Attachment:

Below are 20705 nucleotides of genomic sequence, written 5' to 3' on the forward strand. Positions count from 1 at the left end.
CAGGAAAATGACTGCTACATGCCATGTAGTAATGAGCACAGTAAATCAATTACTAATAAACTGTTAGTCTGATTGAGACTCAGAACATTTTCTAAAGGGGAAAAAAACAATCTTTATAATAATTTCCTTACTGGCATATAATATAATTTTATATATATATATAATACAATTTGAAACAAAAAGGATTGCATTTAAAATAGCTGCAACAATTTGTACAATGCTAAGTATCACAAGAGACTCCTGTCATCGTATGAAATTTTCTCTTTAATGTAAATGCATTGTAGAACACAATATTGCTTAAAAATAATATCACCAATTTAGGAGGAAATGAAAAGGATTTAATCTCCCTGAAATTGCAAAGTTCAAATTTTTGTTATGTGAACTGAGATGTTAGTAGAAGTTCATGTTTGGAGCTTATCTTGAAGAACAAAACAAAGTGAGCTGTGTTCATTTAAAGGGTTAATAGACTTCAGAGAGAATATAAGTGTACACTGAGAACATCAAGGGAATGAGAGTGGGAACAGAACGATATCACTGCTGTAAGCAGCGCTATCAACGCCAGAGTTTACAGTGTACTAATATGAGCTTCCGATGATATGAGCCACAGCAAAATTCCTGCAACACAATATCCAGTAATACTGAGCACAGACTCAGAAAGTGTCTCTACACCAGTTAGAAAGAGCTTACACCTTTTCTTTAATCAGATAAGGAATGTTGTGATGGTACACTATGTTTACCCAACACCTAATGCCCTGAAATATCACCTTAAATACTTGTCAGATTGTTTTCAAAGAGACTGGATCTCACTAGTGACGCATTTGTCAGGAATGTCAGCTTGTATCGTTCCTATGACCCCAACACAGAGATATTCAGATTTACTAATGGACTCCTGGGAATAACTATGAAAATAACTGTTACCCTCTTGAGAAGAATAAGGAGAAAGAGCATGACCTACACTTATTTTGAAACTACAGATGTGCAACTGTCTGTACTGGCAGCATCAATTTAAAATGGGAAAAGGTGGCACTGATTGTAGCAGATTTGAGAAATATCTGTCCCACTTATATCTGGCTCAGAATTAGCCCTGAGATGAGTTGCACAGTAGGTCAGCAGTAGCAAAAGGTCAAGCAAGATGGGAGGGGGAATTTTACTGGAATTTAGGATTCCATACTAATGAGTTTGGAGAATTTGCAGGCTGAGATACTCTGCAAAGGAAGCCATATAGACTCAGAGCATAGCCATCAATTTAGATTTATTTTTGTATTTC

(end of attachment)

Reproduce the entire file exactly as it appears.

Below are 20705 nucleotides of genomic sequence, written 5' to 3' on the forward strand. Positions count from 1 at the left end.
CAGGAAAATGACTGCTACATGCCATGTAGTAATGAGCACAGTAAATCAATTACTAATAAACTGTTAGTCTGATTGAGACTCAGAACATTTTCTAAAGGGGAAAAAAACAATCTTTATAATAATTTCCTTACTGGCATATAATATAATTTTATATATATATATAATACAATTTGAAACAAAAAGGATTGCATTTAAAATAGCTGCAACAATTTGTACAATGCTAAGTATCACAAGAGACTCCTGTCATCGTATGAAATTTTCTCTTTAATGTAAATGCATTGTAGAACACAATATTGCTTAAAAATAATATCACCAATTTAGGAGGAAATGAAAAGGATTTAATCTCCCTGAAATTGCAAAGTTCAAATTTTTGTTATGTGAACTGAGATGTTAGTAGAAGTTCATGTTTGGAGCTTATCTTGAAGAACAAAACAAAGTGAGCTGTGTTCATTTAAAGGGTTAATAGACTTCAGAGAGAATATAAGTGTACACTGAGAACATCAAGGGAATGAGAGTGGGAACAGAACGATATCACTGCTGTAAGCAGCGCTATCAACGCCAGAGTTTACAGTGTACTAATATGAGCTTCCGATGATATGAGCCACAGCAAAATTCCTGCAACACAATATCCAGTAATACTGAGCACAGACTCAGAAAGTGTCTCTACACCAGTTAGAAAGAGCTTACACCTTTTCTTTAATCAGATAAGGAATGTTGTGATGGTACACTATGTTTACCCAACACCTAATGCCCTGAAATATCACCTTAAATACTTGTCAGATTGTTTTCAAAGAGACTGGATCTCACTAGTGACGCATTTGTCAGGAATGTCAGCTTGTATCGTTCCTATGACCCCAACACAGAGATATTCAGATTTACTAATGGACTCCTGGGAATAACTATGAAAATAACTGTTACCCTCTTGAGAAGAATAAGGAGAAAGAGCATGACCTACACTTATTTTGAAACTACAGATGTGCAACTGTCTGTACTGGCAGCATCAATTTAAAATGGGAAAAGGTGGCACTGATTGTAGCAGATTTGAGAAATATCTGTCCCACTTATATCTGGCTCAGAATTAGCCCTGAGATGAGTTGCACAGTAGGTCAGCAGTAGCAAAAGGTCAAGCAAGATGGGAGGGGGAATTTTACTGGAATTTAGGATTCCATACTAATGAGTTTGGAGAATTTGCAGGCTGAGATACTCTGCAAAGGAAGCCATATAGACTCAGAGCATAGCCATCAATTTAGATTTATTTTTGTATTTC